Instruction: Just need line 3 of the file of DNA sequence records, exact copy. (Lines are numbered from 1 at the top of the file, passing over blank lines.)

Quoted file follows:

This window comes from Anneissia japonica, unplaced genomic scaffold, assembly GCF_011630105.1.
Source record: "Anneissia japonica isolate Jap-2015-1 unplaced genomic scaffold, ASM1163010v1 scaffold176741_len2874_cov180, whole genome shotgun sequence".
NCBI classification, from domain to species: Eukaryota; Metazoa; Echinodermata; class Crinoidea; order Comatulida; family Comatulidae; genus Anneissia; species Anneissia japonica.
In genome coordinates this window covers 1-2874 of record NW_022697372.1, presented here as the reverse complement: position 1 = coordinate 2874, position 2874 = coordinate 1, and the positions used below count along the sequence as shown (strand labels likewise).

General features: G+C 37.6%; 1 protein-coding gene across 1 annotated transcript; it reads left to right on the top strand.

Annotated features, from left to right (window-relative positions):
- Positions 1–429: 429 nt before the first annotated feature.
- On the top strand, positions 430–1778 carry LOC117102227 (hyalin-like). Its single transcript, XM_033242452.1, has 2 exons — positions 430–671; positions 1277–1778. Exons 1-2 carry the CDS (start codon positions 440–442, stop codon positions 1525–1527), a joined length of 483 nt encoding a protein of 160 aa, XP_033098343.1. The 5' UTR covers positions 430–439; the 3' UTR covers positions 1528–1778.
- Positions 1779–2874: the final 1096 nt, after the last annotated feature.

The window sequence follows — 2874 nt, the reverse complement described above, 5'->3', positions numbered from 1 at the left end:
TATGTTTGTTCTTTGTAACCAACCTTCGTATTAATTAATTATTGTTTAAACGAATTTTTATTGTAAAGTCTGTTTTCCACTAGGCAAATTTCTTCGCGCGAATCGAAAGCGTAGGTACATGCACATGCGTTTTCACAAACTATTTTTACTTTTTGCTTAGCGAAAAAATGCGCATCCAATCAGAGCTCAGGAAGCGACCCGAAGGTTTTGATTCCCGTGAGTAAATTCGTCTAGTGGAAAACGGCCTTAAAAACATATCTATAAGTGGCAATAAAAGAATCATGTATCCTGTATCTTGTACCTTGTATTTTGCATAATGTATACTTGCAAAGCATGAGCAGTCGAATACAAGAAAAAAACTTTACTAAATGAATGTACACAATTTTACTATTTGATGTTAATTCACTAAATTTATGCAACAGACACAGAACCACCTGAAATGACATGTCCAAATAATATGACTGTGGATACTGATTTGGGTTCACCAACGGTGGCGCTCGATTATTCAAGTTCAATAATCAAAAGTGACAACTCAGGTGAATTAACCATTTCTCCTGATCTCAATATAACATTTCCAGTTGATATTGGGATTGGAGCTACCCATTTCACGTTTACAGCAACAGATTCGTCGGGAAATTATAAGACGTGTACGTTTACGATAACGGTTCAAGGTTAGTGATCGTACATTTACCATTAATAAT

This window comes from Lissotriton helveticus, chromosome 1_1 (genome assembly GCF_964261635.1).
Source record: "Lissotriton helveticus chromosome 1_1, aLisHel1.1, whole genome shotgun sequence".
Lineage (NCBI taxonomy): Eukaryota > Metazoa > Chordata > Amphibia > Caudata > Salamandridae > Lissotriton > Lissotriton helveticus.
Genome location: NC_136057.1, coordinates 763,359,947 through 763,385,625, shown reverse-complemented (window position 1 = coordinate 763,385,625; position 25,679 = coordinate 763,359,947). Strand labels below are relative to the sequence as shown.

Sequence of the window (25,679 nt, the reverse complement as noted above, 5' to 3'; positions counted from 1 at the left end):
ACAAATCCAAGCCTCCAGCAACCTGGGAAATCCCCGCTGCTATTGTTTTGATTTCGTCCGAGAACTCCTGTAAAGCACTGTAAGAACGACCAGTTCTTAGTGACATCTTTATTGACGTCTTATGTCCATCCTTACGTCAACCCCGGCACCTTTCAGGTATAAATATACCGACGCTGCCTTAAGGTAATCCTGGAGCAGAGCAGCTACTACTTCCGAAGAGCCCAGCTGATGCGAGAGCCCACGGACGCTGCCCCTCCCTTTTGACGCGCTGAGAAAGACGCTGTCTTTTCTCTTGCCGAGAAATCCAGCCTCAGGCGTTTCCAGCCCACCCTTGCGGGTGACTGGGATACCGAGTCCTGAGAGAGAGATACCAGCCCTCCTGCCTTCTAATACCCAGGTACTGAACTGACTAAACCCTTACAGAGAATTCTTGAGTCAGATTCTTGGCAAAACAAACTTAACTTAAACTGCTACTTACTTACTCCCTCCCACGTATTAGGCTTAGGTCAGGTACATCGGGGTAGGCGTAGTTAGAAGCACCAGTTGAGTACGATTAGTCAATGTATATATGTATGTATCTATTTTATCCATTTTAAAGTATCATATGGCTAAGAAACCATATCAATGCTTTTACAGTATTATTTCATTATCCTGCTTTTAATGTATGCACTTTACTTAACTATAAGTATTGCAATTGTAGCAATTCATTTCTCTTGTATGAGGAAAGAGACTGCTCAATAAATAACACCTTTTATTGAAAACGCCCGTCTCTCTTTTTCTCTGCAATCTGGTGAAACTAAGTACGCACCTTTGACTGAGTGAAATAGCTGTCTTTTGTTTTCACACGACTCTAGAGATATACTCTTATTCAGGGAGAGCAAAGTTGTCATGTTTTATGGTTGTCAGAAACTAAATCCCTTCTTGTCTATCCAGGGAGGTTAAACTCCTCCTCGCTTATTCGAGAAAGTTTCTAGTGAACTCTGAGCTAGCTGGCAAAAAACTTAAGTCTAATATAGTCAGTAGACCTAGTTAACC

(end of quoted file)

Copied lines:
NCBI classification, from domain to species: Eukaryota; Metazoa; Echinodermata; class Crinoidea; order Comatulida; family Comatulidae; genus Anneissia; species Anneissia japonica.